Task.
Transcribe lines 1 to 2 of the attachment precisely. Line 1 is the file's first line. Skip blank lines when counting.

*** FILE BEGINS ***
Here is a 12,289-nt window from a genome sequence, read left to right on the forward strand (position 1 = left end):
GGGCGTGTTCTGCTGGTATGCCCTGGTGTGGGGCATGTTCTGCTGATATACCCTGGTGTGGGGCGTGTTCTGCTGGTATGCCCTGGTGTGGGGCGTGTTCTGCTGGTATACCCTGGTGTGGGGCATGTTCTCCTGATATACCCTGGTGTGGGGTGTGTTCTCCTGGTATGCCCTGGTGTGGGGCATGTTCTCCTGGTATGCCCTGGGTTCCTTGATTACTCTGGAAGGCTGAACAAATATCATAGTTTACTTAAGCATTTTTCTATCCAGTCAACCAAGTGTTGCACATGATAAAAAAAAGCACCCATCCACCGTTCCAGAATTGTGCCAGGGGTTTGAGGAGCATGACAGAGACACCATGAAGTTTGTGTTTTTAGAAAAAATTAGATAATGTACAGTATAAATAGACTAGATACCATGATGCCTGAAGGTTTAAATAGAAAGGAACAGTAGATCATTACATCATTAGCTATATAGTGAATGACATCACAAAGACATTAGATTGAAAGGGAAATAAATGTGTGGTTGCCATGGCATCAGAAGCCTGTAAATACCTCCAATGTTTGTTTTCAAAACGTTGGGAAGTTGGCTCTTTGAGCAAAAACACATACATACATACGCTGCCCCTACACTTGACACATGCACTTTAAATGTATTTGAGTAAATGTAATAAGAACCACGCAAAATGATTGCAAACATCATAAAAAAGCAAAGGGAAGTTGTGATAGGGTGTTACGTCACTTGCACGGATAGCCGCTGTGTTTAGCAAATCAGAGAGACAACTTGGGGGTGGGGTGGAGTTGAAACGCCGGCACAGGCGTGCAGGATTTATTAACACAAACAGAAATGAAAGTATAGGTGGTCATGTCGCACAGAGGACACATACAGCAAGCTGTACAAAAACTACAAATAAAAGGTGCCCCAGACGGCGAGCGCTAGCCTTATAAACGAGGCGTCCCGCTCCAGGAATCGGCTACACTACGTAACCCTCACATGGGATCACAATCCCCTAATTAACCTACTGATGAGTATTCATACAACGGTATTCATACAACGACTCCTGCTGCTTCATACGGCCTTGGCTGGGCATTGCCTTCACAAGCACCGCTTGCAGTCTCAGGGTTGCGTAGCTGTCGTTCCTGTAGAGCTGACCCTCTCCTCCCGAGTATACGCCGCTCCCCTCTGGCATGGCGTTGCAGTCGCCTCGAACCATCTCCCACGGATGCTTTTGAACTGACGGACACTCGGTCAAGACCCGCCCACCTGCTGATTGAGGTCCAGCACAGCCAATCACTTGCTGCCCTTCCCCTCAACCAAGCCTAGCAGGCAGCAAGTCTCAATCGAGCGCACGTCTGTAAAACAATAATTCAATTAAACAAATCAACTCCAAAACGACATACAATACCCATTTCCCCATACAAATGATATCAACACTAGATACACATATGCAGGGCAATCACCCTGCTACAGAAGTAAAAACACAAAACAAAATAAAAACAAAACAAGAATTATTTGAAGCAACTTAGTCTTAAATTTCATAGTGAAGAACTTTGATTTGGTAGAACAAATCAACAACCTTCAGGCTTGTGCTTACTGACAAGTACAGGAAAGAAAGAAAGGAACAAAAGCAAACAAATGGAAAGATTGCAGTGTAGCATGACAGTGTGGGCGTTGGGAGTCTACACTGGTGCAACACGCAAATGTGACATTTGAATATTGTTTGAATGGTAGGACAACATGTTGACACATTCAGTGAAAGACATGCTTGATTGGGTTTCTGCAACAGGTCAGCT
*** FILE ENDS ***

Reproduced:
Here is a 12,289-nt window from a genome sequence, read left to right on the forward strand (position 1 = left end):
GGGCGTGTTCTGCTGGTATGCCCTGGTGTGGGGCATGTTCTGCTGATATACCCTGGTGTGGGGCGTGTTCTGCTGGTATGCCCTGGTGTGGGGCGTGTTCTGCTGGTATACCCTGGTGTGGGGCATGTTCTCCTGATATACCCTGGTGTGGGGTGTGTTCTCCTGGTATGCCCTGGTGTGGGGCATGTTCTCCTGGTATGCCCTGGGTTCCTTGATTACTCTGGAAGGCTGAACAAATATCATAGTTTACTTAAGCATTTTTCTATCCAGTCAACCAAGTGTTGCACATGATAAAAAAAAGCACCCATCCACCGTTCCAGAATTGTGCCAGGGGTTTGAGGAGCATGACAGAGACACCATGAAGTTTGTGTTTTTAGAAAAAATTAGATAATGTACAGTATAAATAGACTAGATACCATGATGCCTGAAGGTTTAAATAGAAAGGAACAGTAGATCATTACATCATTAGCTATATAGTGAATGACATCACAAAGACATTAGATTGAAAGGGAAATAAATGTGTGGTTGCCATGGCATCAGAAGCCTGTAAATACCTCCAATGTTTGTTTTCAAAACGTTGGGAAGTTGGCTCTTTGAGCAAAAACACATACATACATACGCTGCCCCTACACTTGACACATGCACTTTAAATGTATTTGAGTAAATGTAATAAGAACCACGCAAAATGATTGCAAACATCATAAAAAAGCAAAGGGAAGTTGTGATAGGGTGTTACGTCACTTGCACGGATAGCCGCTGTGTTTAGCAAATCAGAGAGACAACTTGGGGGTGGGGTGGAGTTGAAACGCCGGCACAGGCGTGCAGGATTTATTAACACAAACAGAAATGAAAGTATAGGTGGTCATGTCGCACAGAGGACACATACAGCAAGCTGTACAAAAACTACAAATAAAAGGTGCCCCAGACGGCGAGCGCTAGCCTTATAAACGAGGCGTCCCGCTCCAGGAATCGGCTACACTACGTAACCCTCACATGGGATCACAATCCCCTAATTAACCTACTGATGAGTATTCATACAACGGTATTCATACAACGACTCCTGCTGCTTCATACGGCCTTGGCTGGGCATTGCCTTCACAAGCACCGCTTGCAGTCTCAGGGTTGCGTAGCTGTCGTTCCTGTAGAGCTGACCCTCTCCTCCCGAGTATACGCCGCTCCCCTCTGGCATGGCGTTGCAGTCGCCTCGAACCATCTCCCACGGATGCTTTTGAACTGACGGACACTCGGTCAAGACCCGCCCACCTGCTGATTGAGGTCCAGCACAGCCAATCACTTGCTGCCCTTCCCCTCAACCAAGCCTAGCAGGCAGCAAGTCTCAATCGAGCGCACGTCTGTAAAACAATAATTCAATTAAACAAATCAACTCCAAAACGACATACAATACCCATTTCCCCATACAAATGATATCAACACTAGATACACATATGCAGGGCAATCACCCTGCTACAGAAGTAAAAACACAAAACAAAATAAAAACAAAACAAGAATTATTTGAAGCAACTTAGTCTTAAATTTCATAGTGAAGAACTTTGATTTGGTAGAACAAATCAACAACCTTCAGGCTTGTGCTTACTGACAAGTACAGGAAAGAAAGAAAGGAACAAAAGCAAACAAATGGAAAGATTGCAGTGTAGCATGACAGTGTGGGCGTTGGGAGTCTACACTGGTGCAACACGCAAATGTGACATTTGAATATTGTTTGAATGGTAGGACAACATGTTGACACATTCAGTGAAAGACATGCTTGATTGGGTTTCTGCAACAGGTCAGCT